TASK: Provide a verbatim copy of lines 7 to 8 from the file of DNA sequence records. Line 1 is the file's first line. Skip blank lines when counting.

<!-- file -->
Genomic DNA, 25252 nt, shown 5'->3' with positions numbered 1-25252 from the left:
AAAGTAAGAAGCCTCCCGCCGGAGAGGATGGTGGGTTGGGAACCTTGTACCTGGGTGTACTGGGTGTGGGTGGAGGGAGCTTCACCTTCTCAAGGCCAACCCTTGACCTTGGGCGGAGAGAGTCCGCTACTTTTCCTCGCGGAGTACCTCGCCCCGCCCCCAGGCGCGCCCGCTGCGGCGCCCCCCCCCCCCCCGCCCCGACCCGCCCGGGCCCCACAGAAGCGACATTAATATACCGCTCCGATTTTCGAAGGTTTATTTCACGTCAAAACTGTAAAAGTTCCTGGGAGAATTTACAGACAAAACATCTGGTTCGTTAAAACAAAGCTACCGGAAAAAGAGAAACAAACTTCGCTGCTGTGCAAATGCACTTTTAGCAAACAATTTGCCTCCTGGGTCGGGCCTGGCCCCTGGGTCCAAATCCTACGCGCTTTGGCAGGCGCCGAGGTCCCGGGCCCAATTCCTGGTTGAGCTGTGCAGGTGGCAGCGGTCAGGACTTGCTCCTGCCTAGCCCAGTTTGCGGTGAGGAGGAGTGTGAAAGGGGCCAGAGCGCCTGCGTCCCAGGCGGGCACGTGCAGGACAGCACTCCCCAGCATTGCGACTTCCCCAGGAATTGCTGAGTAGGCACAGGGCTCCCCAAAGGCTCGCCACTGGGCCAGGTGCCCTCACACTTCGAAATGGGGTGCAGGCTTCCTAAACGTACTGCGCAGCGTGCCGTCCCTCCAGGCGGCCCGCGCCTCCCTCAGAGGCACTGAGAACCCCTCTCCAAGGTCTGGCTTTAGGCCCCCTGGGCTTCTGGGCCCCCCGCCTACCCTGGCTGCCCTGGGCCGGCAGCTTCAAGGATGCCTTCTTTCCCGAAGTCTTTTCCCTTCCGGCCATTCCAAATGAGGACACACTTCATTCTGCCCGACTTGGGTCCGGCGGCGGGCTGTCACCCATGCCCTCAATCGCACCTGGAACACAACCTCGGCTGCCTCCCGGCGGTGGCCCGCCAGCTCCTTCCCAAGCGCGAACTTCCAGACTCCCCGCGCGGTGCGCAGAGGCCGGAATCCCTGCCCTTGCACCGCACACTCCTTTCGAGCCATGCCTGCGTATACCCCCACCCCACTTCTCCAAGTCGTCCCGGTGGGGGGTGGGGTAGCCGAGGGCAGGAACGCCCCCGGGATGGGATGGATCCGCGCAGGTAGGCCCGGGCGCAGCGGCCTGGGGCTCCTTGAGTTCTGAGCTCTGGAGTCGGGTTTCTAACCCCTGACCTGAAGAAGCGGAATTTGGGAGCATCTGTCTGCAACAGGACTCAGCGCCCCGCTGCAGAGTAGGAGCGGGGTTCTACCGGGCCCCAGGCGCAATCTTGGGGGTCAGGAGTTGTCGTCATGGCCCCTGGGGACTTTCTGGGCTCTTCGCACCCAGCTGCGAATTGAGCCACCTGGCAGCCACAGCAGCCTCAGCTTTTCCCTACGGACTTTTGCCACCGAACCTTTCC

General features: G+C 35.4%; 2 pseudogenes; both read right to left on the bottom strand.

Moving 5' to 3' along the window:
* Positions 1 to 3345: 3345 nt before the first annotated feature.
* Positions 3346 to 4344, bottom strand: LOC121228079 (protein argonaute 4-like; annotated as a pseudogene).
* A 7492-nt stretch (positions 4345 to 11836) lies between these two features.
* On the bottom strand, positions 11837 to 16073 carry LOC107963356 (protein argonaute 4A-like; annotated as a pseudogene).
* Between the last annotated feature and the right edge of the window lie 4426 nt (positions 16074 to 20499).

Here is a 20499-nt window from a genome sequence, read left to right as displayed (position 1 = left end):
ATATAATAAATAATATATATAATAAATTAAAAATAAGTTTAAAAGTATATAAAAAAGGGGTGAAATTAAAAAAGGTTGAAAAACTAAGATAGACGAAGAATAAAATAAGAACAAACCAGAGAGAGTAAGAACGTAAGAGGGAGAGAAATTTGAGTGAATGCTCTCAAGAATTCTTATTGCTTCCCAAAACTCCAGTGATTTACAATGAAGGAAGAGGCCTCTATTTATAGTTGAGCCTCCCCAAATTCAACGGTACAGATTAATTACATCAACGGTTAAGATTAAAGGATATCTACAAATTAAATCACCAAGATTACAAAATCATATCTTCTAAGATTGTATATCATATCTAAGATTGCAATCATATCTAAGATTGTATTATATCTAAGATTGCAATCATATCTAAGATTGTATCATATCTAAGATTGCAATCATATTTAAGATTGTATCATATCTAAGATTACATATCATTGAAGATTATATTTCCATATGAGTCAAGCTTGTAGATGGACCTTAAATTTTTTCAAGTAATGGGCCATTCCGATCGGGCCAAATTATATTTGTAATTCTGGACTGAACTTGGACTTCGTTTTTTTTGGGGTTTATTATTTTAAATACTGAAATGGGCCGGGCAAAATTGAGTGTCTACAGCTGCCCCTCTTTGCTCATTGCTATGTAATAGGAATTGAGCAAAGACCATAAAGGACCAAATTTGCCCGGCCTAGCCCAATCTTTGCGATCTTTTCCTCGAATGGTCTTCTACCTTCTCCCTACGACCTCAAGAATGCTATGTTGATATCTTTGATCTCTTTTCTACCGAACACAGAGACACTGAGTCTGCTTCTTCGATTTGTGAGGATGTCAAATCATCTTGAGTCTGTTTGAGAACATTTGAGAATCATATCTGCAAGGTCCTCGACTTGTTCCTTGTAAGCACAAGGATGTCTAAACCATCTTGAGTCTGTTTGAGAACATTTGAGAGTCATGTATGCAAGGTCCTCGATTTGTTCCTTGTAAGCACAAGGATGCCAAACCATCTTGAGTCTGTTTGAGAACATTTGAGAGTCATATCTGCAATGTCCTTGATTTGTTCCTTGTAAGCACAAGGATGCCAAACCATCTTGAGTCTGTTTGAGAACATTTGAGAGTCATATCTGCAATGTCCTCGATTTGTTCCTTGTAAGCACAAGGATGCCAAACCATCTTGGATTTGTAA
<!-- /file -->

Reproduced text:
* A 7492-nt stretch (positions 4345 to 11836) lies between these two features.
* On the bottom strand, positions 11837 to 16073 carry LOC107963356 (protein argonaute 4A-like; annotated as a pseudogene).